In the process, Côte d’Ivoire exhibited five trends which typically serve as a harbinger of policy radicalism, socio-economic upset and even state failure: Economic crisis, usually signalled by an absence of growth; widespread corruption, including a focus on redistribution rather than wealth creation; exclusion of a large chunk of the population from opportunity on the basis of social (education or gender) or racial (including ethnic and religious aspects) division; large-scale migration including immigration; and the presence of the right (or wrong) leader at the right time.

The situation worsened with the chaos that followed Houphouët’s death at 88 years of age in 1993. Lacking the old man’s national appeal, those who followed found it all too easy to play the identity card – xenophobia – spurred on by a combination of economic difficulties and the widespread immigration encouraged during the best of earlier times.

President Ouattara’s political career illustrates the complexity – and temptation – of ethnic politics in the region. With a PhD in economics from the University of Pennsylvania, the president worked for the IMF before and after his stint as prime minister, and as governor of the Central Bank of West African States in Dakar.

During the crisis of the 1980s,” he recalls, “I was called from the Central Bank to help stabilise the situation. Although I wanted to go back to the bank, in November 1990 I was appointed as prime minister. The results of the measures we carried out were quite good. The deficit was curbed and governance improved. The president had been in power for 30 years and governance problems were quite massive.

Then the president died, and the economic problems,” he notes, “moved into a second political phase of problems. The new president [Henri Konan-Bédié] tried to reverse all of the reforms, including the traditional openness of our society and our economy. He even,” he smiles, “tried to declare me ineligible for the presidency.”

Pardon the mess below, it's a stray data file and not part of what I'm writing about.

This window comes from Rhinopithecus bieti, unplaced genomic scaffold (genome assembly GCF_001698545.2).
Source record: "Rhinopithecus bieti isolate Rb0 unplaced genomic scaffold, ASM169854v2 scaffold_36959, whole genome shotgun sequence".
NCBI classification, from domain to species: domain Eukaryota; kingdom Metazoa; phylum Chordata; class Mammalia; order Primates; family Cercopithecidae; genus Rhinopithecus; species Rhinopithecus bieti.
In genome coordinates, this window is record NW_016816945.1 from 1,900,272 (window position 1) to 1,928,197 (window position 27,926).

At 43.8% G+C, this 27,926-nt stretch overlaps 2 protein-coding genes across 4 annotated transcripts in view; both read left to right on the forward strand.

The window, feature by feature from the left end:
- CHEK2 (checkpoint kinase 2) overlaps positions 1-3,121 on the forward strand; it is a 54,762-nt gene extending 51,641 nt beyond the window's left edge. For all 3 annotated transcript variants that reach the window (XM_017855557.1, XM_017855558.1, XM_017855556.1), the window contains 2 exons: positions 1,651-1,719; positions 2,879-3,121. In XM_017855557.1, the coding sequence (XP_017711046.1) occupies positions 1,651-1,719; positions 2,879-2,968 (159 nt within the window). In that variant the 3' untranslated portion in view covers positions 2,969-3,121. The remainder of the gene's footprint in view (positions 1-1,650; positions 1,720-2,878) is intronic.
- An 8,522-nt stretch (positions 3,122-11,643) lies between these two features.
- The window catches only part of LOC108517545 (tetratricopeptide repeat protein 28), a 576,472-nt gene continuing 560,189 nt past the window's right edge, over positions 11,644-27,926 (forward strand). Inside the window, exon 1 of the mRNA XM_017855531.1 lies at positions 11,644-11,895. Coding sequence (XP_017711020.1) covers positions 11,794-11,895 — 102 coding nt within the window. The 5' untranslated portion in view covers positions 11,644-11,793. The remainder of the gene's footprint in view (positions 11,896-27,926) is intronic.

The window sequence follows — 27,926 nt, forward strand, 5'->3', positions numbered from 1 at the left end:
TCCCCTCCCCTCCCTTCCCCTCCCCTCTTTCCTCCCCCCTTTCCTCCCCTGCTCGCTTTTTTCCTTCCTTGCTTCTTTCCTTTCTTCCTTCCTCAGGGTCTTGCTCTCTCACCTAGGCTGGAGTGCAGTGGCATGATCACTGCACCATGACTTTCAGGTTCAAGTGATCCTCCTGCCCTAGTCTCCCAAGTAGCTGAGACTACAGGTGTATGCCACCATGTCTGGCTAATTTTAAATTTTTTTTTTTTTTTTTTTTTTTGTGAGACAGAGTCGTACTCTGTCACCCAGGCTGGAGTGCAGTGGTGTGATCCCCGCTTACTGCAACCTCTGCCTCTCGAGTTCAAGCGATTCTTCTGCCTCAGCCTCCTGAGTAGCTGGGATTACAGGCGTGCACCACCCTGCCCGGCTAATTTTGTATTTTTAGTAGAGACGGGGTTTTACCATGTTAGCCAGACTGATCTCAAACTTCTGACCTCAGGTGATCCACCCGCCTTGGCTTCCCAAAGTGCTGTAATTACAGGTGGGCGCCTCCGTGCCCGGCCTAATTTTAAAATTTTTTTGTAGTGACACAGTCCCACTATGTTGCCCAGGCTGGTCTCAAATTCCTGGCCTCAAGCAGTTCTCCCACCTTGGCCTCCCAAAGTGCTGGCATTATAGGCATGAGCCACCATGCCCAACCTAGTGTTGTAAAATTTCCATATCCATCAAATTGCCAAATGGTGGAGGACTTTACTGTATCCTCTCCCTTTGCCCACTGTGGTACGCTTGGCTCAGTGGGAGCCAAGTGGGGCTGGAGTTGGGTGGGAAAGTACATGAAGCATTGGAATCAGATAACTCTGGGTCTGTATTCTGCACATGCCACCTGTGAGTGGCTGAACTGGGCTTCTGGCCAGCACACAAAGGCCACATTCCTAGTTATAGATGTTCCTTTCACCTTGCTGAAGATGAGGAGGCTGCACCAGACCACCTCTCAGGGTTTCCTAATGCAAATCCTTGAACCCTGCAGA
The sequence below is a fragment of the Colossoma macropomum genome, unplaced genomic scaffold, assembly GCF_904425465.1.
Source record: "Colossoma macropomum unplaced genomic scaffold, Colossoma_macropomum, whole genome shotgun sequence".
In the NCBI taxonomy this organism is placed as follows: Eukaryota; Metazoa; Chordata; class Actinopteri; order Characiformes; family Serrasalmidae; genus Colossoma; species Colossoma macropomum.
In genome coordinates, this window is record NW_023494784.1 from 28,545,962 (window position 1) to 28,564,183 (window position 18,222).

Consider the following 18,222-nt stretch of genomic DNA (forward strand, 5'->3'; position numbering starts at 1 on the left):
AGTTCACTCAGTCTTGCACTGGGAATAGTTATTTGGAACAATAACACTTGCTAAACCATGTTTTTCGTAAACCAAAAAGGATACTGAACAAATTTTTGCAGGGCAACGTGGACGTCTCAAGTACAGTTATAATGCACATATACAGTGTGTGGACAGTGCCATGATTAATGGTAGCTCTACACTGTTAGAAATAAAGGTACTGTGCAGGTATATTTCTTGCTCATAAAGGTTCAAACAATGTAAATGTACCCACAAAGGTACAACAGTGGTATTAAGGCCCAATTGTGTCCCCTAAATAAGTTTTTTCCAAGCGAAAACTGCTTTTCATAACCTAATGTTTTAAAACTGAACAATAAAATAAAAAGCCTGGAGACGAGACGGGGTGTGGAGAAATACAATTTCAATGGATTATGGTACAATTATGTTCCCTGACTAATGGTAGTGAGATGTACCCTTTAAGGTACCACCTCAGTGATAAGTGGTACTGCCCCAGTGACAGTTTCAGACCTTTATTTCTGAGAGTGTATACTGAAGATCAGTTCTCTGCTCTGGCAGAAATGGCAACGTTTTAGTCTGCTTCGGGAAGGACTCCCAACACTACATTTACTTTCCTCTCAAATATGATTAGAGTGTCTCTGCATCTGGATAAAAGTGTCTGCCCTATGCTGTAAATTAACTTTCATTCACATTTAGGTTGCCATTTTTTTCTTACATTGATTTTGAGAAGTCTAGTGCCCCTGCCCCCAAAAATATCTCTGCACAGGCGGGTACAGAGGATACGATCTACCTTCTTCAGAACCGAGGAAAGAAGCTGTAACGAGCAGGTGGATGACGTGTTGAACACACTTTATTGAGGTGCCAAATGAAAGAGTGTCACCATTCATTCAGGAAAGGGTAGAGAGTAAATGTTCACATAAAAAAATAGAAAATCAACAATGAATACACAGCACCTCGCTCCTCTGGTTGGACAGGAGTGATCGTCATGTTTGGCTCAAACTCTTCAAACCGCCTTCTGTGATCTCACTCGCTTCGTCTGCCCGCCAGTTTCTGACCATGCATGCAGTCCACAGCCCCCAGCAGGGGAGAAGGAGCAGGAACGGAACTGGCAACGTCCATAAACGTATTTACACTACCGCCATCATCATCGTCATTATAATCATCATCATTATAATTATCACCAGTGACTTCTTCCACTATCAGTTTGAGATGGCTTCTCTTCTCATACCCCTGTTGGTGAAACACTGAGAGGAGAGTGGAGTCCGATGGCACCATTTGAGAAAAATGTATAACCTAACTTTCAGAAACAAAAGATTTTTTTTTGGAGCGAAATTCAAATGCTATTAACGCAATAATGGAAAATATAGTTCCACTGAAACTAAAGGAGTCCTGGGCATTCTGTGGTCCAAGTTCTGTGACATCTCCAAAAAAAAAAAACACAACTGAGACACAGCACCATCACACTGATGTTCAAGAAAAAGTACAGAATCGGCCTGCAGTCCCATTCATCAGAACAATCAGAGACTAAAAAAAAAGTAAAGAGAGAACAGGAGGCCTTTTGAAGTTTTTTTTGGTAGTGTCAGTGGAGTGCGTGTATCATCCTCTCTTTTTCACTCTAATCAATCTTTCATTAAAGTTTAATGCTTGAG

Konan-Bédié was forced out in late 1999 by a military coup led by General Robert Guéï. Then Laurent Gbagbo came to power in October 2000 following violence-marred elections. Ouattara was disqualified from running due to his alleged Burkinabé nationality. Protests culminated in a September 2002 armed uprising, when troops mutinied, launching attacks in several cities, and France deployed soldiers to stop the rebel advance.

When Guéï was killed, Ouattara took refuge in the French embassy, and Gbagbo returned home to negotiate an accord resulting in a government of national unity. Amidst ongoing violence, Gbagbo’s original mandate as president, which expired on October 30, 2005, was extended until elections were finally held in October-November 2010.

Despite a high voter turn out of over 80% and a clear victory for Ouattara, Gbagbo simply would not accept the results. His pursuit instead of a course of destructive and violent action was, in the words of one diplomat based there at the time, “the crystallisation of Côte d’Ivoire‘s economic and political collapse; while the international intervention to ensure the installation of a democratically elected leader was clear effort to put the country back onto a path of economic and political liberal growth. It worked.” Gbagbo was eventually evicted from his hide-out in Abidjan in April 2011 by UN forces, in November 2011 becoming the first head of state to be extradited to The Hague by the International Criminal Court.

Photo: Aerial View of Abidjan, Ivory Coast (UN Photo)

When I was prime minister life expectancy,” reflects Ouattara, “was nearly 60 years. By 2010, it had fallen to just 50. The situation was terrible. There was complete disorder in the army. The judicial system was non-operational. More than 3,000 people had been killed.

So our first objective was to bring security to the country. Once this was achieved we had to get back to the fundamentals of good economic policy. This included reinstating a democratic system which had suffered under the ethnic politics of Gbagbo,” he notes, “where just 5% of the population controlled the army and police. But we learnt from the American experience in Iraq. We did not fire the entire army, but engaged in an extensive process of DDR [Disarmament, Demobilisation and Reintegration].

The reintegration of the militia was made easier,” Ouattara acknowledges in an easy-going manner, “by the economic growth we enjoyed. This was part due to our reforms, but was helped by better terms of trade. The price of cocoa saw farmers earn twice the revenues between 2012 and 2016, and their production is also up by 50%.”

The average real growth rate reached 8.5% annually between 2012 and 2015, one of the highest in sub-Saharan Africa. It reflects rising investment across sectors, including government. Whereas just five per cent, the president reminds, of the budget was earmarked for investment in 2012, four years later this had risen to over 30%.

Côte d’Ivoire has become Africa’s catch-up country.

At the same time, we have put emphasis on infrastructure, especially energy, which has nearly doubled to 2 000 megawatts over this period, 2012-2016”, says the president.